Thanks for the help guys. I'm still in the beginning stages of Countdown in terms of my reading, and about to get into the Batman books (I've got Batman and Son, but haven't read it yet). This list, along with the (always great) DC Trade Paperback Guideline, will guide me through my Batman reading!

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  22. Battle for the Cowl isn't considered essential reading mostly because it's unnecesary. It kind of fills in a gap between the volumes saying "this is how dick gets the cowl", but it's not a gap that needs to be explained since it's pretty clear cut. It informs the Batman book, but nothing of Morrisons; and depending on who you ask, it's not very good.

    Everybody's always trying to keep up with Morrison, readers included; his detractors are usually born of fans who fail to keep up and resent him for it.

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  23. @D. Mark Simms: If you're reading Countdown to get ready for Morrison's Batman or Final Crisis I'd highly suggest that you just skip it. Morrison had nothing to do with it, and it really doesn't connect into FC at all. Honestly it's just pretty confusing/bad and spun out of editorial mandate. A better prequel to Morrison's stuff is 52 and Seven Soldiers of Victory.

    As for Battle for the Cowl, it isn't essential simply because it was an easy way for DC to get from point A to point B while Morrison was taking a break/preping B&R. There's nothing bad about the story per se, it's just extremely predictable and doesn't really introduce that many new story elements besides Grayson taking up the role of Batman. For those who do read it though, be sure to picture Jason Todd's lines in Christopher Nolan's Batman voice. It increases the entertainment value a hundredfold.

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  24. If you're just trying to avoid the Black Mask story stuff, it's entirely covered in Tony Daniel's Batman run and David Hine's Detective Comics run.

    Having said that, I do believe that his revealed identity has been mentioned in passing in the more recent issues of Streets of Gotham. And before the story, Mask showed up for a few bit parts in Streets and in Winnick's book, but neither one was actively working toward unraveling that mystery; it was left entirely to Daniel and now to Hine.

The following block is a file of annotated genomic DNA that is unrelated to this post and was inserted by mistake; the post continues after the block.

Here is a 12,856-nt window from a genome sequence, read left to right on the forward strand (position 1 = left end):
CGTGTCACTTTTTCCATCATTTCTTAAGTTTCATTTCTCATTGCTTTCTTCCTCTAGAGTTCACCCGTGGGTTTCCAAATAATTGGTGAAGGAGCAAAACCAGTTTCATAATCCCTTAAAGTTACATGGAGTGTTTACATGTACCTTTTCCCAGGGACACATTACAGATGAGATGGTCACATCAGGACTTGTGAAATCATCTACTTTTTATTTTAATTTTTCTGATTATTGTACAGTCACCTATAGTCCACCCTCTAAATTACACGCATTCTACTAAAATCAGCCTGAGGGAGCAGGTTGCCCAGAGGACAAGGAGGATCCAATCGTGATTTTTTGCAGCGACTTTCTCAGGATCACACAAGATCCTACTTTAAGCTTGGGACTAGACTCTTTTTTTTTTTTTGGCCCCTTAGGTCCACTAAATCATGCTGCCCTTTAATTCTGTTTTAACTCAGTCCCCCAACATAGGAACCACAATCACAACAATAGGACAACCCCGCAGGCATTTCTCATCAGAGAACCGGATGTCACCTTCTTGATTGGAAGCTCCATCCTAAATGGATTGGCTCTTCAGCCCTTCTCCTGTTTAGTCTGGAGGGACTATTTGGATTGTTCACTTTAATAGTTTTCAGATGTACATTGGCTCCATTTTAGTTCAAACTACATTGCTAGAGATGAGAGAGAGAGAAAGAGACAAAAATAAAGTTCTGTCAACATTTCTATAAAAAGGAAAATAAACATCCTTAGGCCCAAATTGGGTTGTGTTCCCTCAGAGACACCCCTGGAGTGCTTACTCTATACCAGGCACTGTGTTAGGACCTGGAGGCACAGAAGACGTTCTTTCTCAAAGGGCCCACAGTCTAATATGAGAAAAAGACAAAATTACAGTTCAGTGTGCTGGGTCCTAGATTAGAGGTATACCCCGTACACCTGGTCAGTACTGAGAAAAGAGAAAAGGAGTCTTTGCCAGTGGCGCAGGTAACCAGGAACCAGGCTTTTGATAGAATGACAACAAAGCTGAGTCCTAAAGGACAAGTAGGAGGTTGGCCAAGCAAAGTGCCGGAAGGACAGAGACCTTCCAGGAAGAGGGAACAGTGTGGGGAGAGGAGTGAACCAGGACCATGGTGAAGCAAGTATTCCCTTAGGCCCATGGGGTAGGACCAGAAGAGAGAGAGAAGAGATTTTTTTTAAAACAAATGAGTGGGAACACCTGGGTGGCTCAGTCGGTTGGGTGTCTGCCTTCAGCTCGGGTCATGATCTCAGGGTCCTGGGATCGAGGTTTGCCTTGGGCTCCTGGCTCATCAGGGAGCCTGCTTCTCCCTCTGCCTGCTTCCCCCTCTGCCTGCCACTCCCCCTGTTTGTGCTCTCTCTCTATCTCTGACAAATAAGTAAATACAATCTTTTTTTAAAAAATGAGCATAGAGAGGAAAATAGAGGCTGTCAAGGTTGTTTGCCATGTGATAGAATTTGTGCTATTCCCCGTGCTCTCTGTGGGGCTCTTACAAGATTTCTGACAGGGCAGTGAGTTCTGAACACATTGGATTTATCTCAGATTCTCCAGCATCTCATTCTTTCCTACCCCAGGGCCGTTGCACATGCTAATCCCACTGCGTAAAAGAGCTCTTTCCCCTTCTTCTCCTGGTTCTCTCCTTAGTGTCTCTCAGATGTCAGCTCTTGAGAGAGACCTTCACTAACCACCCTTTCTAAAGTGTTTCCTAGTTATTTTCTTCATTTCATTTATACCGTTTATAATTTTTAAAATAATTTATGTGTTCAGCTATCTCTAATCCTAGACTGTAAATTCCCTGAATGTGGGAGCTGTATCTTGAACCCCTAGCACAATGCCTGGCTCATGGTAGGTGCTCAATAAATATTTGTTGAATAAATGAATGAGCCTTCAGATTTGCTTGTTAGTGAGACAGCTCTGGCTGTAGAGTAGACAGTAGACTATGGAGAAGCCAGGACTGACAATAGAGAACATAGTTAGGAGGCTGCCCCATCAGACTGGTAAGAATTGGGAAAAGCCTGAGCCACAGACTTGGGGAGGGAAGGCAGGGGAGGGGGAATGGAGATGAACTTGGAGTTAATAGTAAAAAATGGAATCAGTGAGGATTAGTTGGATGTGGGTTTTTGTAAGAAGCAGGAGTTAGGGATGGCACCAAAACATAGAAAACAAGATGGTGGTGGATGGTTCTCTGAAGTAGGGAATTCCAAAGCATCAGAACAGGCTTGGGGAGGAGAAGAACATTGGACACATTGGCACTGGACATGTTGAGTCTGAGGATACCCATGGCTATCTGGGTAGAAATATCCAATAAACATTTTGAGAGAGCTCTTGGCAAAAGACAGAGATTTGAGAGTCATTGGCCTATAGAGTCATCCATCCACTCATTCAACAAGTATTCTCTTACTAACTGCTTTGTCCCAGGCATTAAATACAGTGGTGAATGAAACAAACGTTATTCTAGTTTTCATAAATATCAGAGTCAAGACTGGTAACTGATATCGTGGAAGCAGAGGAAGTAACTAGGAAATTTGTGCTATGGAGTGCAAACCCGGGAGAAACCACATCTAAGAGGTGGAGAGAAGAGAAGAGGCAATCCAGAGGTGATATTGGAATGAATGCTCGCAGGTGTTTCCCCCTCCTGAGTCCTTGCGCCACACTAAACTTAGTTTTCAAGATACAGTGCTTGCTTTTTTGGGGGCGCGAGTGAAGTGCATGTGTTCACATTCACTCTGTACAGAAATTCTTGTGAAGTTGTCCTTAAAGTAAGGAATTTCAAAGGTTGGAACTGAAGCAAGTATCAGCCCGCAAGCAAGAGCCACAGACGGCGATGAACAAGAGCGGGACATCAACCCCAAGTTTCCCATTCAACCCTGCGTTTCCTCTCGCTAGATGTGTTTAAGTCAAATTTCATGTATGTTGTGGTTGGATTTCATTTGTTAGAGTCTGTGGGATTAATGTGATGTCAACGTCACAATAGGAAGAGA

So if you were wondering if Long Shadow stands on its own or as part of this overall Black Mask story, it's mainly on its own as a story of Dick taking over the cowl, the status quo in gotham, and a tussle with a much more obvious and classic villain. If you're wondering where the Black Mask has been present, generally, he's been in every Bat-book except for Morrison's and Red Robin (as far as I know).

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  25. Akylle, I've heard that mentioned many times about Countdown to Final Crisis; however, as I'm interested in the general goings-on of the DC Universe, I decided to read it, even if it's not necessary for (and, as I've heard, in some cases contradicts) Final Crisis.

    At the same time, I can't read EVERYTHING, and unfortunately Batman is one of those characters that has a million related titles a month coming out. Thus, I decided to only read the Morrison books, and anything that was necessary to understand the story he was telling.

    I do appeciate the head's up though; at one point I was going to get all of the Countdown tie-ins (Countdown to Mystery, Countdown to Adventure, Countdown Arena, etc.) but after all the "bad press" Countdown received, I decided to stick to the core books and any tie-ins that received favourable reviews.

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  26. I have clear in my head how Countdown to Final Crisis and Final Crisis itself DON'T contradict one another; when you finish FC, Mark, let me know and I'll give you my crackpot explanation (which I think has basis in comments from Morrison).